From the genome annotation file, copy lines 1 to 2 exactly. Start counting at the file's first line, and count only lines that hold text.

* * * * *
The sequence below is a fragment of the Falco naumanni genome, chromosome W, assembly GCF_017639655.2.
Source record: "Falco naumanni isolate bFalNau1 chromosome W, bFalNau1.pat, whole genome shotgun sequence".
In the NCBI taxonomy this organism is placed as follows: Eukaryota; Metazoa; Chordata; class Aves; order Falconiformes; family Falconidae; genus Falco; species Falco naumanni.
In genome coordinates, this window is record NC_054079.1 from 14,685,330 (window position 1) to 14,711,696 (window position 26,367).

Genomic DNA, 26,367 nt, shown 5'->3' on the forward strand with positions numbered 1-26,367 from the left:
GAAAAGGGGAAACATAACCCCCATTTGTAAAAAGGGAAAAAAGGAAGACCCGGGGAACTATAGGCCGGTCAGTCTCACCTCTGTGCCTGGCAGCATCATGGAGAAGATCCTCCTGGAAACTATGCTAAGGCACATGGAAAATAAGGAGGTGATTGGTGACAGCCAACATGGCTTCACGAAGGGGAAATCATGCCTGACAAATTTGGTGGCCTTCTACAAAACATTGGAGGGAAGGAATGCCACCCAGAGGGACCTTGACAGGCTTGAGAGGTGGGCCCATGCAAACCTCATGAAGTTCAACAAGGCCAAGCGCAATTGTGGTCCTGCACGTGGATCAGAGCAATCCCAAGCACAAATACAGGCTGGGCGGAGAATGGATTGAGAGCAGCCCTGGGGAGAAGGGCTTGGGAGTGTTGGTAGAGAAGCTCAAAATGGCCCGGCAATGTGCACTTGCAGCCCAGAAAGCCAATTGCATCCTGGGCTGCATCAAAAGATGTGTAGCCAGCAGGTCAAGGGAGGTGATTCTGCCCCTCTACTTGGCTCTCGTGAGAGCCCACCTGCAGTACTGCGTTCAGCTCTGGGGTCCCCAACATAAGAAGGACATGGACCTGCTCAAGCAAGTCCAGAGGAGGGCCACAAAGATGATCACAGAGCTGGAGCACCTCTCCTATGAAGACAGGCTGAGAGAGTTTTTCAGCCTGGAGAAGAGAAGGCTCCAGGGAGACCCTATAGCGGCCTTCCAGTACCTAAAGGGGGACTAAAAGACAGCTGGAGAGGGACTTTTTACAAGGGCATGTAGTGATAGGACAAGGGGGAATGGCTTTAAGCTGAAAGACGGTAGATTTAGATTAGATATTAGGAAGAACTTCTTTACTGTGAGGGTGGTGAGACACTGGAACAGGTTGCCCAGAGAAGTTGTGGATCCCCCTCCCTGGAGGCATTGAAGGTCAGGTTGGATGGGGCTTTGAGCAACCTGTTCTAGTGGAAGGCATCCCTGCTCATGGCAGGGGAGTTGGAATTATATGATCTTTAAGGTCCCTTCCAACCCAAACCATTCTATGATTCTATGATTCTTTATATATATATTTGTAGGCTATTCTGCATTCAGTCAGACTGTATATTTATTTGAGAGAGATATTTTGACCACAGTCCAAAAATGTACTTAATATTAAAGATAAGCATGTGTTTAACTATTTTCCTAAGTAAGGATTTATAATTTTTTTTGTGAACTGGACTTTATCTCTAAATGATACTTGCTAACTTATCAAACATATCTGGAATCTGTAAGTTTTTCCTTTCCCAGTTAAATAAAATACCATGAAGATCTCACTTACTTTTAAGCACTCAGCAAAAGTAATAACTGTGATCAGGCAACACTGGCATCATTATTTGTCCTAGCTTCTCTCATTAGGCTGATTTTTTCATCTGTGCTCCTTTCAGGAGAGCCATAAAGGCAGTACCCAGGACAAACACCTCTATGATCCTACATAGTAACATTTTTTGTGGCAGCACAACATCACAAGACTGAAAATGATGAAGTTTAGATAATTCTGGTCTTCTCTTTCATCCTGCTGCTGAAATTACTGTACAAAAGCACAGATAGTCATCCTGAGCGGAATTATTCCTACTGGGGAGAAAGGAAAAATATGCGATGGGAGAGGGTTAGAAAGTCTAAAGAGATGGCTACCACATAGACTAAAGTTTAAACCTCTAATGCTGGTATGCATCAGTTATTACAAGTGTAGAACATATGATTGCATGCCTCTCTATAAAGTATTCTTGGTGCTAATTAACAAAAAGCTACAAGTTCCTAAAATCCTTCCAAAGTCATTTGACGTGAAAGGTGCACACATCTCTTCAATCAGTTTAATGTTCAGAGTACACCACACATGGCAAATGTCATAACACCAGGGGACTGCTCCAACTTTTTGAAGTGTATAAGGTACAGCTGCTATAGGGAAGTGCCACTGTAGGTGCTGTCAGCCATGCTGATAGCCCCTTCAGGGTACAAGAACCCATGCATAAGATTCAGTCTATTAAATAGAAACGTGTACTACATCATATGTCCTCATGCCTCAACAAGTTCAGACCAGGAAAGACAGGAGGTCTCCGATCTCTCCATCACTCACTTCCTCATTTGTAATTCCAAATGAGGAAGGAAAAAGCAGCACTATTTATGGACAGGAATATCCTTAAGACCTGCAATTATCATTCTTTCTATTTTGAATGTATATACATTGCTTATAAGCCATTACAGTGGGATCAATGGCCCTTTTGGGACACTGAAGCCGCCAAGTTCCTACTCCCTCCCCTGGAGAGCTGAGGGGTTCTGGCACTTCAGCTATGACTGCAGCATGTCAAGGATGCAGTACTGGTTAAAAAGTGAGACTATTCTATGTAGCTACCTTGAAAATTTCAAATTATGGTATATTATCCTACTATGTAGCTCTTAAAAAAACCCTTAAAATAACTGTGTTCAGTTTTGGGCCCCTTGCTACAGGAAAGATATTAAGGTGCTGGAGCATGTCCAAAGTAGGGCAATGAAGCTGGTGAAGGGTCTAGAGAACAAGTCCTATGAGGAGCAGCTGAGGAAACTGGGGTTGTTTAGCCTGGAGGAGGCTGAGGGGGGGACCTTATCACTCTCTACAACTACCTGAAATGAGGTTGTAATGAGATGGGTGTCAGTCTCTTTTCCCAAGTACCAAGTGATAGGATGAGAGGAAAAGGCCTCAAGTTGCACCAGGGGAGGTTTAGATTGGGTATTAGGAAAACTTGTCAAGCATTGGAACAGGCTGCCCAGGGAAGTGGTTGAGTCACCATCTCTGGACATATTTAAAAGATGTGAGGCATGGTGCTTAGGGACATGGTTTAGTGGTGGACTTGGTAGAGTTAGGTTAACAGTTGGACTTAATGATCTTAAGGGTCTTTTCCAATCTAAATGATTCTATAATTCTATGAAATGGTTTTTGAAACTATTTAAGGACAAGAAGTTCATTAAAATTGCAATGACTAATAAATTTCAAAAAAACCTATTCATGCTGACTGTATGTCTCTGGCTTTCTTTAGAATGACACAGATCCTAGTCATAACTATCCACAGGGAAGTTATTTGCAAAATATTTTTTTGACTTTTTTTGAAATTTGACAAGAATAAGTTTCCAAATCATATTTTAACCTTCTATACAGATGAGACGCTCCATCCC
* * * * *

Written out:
The sequence below is a fragment of the Falco naumanni genome, chromosome W, assembly GCF_017639655.2.
Source record: "Falco naumanni isolate bFalNau1 chromosome W, bFalNau1.pat, whole genome shotgun sequence".